Encounters: The Power of Empathy


By Lydia Adams

It was January 2012, quite possibly the worst month and year of my adult life so far. After two kids, two graduate degrees, and eight years of marriage, I wasn’t supposed to be sitting at the Half-Price Bookstore, hoping my old novels would fetch my family a meal—but that is just where I was. There had been internships, then contractor jobs with little return, and finally a throw-me-off-the-cliff-I’m-done layoff.

I found out that there is a point where you might as well be literally drowning in rising water, instead of disconnection bills. And when your kids are hungry, you get depressively creative. With everything of value either at a pawn shop or sold, I gathered up some of our many books and took my five-and-two-year-old to the other side of town.

I brought a lot of books—about three boxes—thinking I could at least get $40-$50. The man in the back helped me cart the books to the buying section and then I would have to wait, and wait. I would have to wait way too long to find out how much I would get for this frustrating, end-of-my-rope trip. So I took the kids to the children’s section to hang out just hoping I could get something out of this. They proceeded to ask to BUY everything in the section before turning on the sibling-rivalry/toddler-tired charm. Sigh.

Sitting there, I didn’t need a mirror to know how I must have looked. No makeup, old t-shirt and ready to spout tears at a moment’s notice. I saw a pretty woman sitting and waiting like me. “Are you selling books too?” she asked me. “Yes,” I mustered. More waiting, more sitting, more “Why can’t we buy this book, Why are we here, I’m hungry,” etc.

As it grew later, my little boy sprawled across my body and buried his head in my chest. I asked the woman if she had sold books here before. “Yes,” she told me. “You don’t get hardly anything for them. I don’t know why I did this again.” She rolled her eyes. My heart beat faster. Why did I do this AT ALL? I had no idea what I might receive for all this, but at least enough for a bag of groceries, I thought.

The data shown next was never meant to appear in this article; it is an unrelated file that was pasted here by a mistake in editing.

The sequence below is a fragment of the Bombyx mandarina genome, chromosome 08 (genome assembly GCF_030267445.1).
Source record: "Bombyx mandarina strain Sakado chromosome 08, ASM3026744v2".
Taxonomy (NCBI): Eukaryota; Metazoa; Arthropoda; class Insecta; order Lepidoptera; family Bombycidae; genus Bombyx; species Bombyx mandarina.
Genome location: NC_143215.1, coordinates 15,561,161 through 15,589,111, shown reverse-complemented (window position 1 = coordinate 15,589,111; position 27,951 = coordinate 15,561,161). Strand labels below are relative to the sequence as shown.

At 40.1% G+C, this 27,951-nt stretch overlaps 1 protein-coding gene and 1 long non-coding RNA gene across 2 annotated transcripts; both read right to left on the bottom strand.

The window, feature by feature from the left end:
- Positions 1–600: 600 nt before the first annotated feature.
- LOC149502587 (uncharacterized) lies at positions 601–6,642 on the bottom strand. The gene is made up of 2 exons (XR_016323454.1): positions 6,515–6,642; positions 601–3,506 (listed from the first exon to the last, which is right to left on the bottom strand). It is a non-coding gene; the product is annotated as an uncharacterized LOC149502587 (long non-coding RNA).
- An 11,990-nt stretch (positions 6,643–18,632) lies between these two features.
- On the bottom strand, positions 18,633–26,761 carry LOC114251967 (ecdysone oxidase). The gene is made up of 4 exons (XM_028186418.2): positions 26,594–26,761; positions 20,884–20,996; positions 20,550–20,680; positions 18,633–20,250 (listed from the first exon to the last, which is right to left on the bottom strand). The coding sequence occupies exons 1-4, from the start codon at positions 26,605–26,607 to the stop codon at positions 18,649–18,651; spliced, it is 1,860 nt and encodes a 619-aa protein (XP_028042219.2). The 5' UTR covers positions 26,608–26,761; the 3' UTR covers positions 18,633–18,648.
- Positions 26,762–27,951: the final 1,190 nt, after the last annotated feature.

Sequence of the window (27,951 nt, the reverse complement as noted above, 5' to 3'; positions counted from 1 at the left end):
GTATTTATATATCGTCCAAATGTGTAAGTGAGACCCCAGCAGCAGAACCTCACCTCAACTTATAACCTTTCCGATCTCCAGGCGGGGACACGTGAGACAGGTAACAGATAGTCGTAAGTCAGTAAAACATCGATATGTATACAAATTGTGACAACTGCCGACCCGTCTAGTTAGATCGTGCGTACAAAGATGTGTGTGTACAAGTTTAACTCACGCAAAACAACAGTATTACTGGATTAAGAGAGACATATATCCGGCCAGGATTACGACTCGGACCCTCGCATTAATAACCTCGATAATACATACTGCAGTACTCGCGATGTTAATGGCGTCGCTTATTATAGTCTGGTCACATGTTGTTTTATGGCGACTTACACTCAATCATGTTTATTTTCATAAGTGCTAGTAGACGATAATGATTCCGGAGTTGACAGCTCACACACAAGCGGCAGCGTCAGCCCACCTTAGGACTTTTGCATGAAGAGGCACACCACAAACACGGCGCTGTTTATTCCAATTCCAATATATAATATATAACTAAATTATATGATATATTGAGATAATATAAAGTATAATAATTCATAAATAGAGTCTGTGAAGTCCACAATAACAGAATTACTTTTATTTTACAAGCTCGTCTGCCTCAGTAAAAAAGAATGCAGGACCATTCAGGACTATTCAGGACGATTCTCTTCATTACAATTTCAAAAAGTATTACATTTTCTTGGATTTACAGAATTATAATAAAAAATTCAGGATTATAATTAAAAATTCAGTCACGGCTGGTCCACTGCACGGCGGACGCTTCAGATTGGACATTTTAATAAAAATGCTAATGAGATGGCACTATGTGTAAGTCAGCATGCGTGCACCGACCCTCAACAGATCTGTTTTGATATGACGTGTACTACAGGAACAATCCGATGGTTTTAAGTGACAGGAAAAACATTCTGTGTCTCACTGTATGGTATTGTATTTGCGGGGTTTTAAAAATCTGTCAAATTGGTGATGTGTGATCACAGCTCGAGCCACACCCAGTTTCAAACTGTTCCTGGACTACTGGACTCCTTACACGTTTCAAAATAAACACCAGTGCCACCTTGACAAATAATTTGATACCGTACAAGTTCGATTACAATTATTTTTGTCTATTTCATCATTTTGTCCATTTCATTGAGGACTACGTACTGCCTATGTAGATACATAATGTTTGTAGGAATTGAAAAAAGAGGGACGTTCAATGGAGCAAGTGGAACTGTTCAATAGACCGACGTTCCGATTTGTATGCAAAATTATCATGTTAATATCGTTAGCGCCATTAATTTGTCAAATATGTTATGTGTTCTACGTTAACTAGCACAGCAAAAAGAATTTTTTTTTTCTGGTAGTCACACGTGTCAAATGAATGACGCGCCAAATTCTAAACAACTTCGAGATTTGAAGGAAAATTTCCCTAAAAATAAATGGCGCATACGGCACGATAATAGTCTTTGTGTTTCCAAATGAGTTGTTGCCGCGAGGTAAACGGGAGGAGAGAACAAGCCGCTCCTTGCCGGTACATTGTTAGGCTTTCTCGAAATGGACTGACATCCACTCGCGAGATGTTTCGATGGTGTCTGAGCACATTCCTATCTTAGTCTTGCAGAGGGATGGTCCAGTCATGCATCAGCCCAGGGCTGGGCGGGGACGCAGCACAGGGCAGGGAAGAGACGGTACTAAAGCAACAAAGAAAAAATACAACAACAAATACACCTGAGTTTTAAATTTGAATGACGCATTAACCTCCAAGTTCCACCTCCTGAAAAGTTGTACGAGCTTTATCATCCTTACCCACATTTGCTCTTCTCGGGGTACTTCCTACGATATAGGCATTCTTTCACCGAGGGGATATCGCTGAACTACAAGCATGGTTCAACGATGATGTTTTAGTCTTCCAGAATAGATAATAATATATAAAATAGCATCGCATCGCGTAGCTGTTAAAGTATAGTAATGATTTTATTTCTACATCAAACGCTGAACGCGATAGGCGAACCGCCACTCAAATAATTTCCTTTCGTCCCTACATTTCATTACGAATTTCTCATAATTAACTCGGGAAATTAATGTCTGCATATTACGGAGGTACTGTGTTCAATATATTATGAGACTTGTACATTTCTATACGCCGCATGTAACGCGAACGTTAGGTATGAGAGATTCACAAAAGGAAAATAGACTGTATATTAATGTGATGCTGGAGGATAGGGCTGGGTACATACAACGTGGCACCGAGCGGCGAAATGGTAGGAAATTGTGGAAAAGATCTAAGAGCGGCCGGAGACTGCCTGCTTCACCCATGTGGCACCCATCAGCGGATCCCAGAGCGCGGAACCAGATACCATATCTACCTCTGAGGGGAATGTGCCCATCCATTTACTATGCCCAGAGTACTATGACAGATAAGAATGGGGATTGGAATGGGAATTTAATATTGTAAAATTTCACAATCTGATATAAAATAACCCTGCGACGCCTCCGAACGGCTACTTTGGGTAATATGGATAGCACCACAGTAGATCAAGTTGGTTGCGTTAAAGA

“Oh,” I said. “I was kind of hoping for like, $50.” Silence. “I really need anything I can get.” Oops, too much information. I was much too tired to filter at this point.

The woman looked at me apprehensively, “Well, maybe, um…you never know.”

Wow, so this was a mistake. Again, I was getting closer to tears, while my kids’ voices were getting whinier and their tummies hungrier.

“Valerie,” the speaker from the back said. “Well, that’s me,” the woman smiled as she stood up. “Good luck.”

“You too,” I managed. Ten more minutes, and it felt like forever.

Just as I was wondering if (and hoping that) a hard, dingy blue carpet had the capacity to open up and suck me in forever, “Valerie” returned with a handful of cash.

She extended her arm down to me and said, “It isn’t much. I’m sure you need it more than I do. God bless.” And before my jaw-dropped-open mouth could mutter a “Thank you” or an “Oh no, you keep it,” Valerie was gone.

In my hand was $15. On my cheeks and wetting my community theater t-shirt were the tears that had been lingering just below the surface all day, and from weeks before. In my heart was hope that had been absent for months. 

Soon it was my turn. With my $9 and the $15 from a stranger, I went to the store and bought my family food to last a few days. I felt such love and respect as I paid for my Kraft macaroni and cheese.

This woman will never know what I had faced during the year prior to our bookstore meeting.  She’ll never know how my heart melted and the sun shone out of my soul in that moment. And she won’t know how I think about this gesture as an example of how I can give to others now that I’m able.

But for me—her face, her words and her extended hand is a picture of humanity that I will never forget. “God bless,” is right. Thank you Valerie, thank you.


Lydia Adams works as a professional writer and business communicator in San Antonio, Texas. She holds an undergraduate degree in journalism and a master’s degree in mass communication. She also writes prose and poetry as a hobby outside of work. She is married with two children.

[See all the Encounters guest posts here.]

For the next 3 weeks (through Friday, December 21, 2012), we’d love for you to share any encounters you’ve had.  Selected submissions will be published on Doves & Serpents.  Submissions should be sent to guest guestposts@dovesandserpents.org (please see our guest post guide).